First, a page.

Discharge through bankruptcy
If you want to rid yourself of this liability for good but can’t afford to pay it off, you could file for Chapter 7 bankruptcy.
This gets the unpaid debt in collections off your plate. However, the mark from the bankruptcy will effectively replace it for the next several years. You are likely to see your credit scores recover after you file, though.
When debt is time-barred, you can’t be sued for payment — but the debt doesn’t go away. You may ignore it, but debt collectors and your credit reports won’t.
Most delinquent debts can remain on your credit reports for up to seven and a half years. You’ll have a harder time getting new lines of credit and will face higher interest rates.
Further, debt collectors can continue to pursue payment. If you ignore the debt long enough, you risk the current collector selling the debt again — and you’ll have to go through the cycle again with a new collector.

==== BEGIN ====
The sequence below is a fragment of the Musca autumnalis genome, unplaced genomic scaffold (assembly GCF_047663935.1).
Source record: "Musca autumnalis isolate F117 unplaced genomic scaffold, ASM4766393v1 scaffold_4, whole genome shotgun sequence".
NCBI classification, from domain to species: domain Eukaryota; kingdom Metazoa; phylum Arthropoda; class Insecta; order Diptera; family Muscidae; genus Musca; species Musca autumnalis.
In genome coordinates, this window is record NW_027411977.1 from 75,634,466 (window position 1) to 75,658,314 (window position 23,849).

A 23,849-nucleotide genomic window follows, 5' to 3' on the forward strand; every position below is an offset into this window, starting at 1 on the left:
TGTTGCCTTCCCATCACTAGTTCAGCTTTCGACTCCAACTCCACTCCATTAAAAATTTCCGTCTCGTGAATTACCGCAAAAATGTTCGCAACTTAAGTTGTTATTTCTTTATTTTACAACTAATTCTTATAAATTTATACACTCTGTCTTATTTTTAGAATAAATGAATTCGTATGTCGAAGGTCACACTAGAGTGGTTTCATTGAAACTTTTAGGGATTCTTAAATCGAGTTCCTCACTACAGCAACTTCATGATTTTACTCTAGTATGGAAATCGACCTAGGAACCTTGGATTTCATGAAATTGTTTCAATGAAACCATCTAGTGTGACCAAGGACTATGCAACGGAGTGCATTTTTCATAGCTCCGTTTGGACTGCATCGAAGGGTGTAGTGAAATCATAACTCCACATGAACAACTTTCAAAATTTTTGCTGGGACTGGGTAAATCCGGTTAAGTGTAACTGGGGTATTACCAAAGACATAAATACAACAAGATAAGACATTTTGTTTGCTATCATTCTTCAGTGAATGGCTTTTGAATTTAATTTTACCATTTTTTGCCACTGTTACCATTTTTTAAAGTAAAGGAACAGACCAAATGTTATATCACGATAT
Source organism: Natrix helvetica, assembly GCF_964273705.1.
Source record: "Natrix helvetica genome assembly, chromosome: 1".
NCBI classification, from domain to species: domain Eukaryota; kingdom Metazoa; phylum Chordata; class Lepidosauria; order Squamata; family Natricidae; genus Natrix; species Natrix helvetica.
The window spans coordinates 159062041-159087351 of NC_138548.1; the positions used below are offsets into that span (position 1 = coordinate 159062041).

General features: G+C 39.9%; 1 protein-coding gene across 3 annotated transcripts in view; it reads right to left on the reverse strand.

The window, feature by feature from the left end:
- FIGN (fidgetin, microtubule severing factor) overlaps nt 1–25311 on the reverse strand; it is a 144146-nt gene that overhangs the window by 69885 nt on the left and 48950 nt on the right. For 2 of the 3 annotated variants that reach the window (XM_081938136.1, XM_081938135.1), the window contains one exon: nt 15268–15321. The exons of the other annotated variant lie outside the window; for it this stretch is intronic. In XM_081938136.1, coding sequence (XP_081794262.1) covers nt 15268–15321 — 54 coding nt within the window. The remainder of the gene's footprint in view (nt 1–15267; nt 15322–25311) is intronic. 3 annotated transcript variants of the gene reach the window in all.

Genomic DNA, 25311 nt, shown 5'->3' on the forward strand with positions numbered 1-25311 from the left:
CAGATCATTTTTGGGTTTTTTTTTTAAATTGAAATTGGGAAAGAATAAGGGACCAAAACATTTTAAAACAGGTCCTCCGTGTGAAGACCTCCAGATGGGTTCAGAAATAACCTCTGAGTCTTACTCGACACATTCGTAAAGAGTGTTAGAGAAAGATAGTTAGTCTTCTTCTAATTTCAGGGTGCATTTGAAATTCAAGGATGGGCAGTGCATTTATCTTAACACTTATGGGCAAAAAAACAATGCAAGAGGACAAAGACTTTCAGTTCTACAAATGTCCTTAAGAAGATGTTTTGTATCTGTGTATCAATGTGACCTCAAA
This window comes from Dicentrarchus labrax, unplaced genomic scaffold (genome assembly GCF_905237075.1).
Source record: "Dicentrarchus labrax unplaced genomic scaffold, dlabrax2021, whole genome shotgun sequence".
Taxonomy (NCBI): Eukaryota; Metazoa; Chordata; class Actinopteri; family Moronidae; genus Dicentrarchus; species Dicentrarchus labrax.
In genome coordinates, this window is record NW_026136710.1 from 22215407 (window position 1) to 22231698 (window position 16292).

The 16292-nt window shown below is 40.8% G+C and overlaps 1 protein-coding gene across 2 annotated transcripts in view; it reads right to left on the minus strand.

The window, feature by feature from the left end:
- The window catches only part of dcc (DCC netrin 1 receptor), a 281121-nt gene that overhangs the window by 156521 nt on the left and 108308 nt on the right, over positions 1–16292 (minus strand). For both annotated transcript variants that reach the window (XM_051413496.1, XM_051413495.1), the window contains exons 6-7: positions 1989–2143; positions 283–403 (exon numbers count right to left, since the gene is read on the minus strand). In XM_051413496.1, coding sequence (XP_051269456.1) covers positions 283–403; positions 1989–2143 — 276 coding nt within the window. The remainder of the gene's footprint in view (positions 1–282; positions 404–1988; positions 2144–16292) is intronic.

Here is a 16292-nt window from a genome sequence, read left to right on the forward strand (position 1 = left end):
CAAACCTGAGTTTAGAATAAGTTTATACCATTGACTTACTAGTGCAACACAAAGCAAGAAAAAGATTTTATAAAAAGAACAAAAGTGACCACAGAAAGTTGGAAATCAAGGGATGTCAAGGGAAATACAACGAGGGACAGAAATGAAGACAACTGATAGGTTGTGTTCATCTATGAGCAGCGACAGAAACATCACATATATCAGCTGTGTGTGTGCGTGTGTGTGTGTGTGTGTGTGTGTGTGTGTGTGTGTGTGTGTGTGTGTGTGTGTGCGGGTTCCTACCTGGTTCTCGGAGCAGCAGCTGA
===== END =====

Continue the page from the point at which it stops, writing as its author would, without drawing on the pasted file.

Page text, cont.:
What to do if you’re sued
Beyond trying to seek payment, creditors may sue you even though a debt is past its statute of limitations.
The most important thing: Don’t ignore such a lawsuit. Ignoring it likely would lead to an automatic judgment against you, which can mean wage garnishment. Pay attention to any notices you receive, act quickly and assert your consumer rights.
Consider talking with an attorney about how to proceed, and gather all documents you have proving that the debt is time-barred. If the case goes to court, you’ll likely submit evidence of the date of last payment and information about the bill. Simply stating that the debt is time-barred should be enough to get the case thrown out.
It’s against the Fair Debt Collection Practices Act for a debt collector to sue you for a time-barred debt, so you can also file a complaint with the CFPB, the FTC and your state attorney general’s office.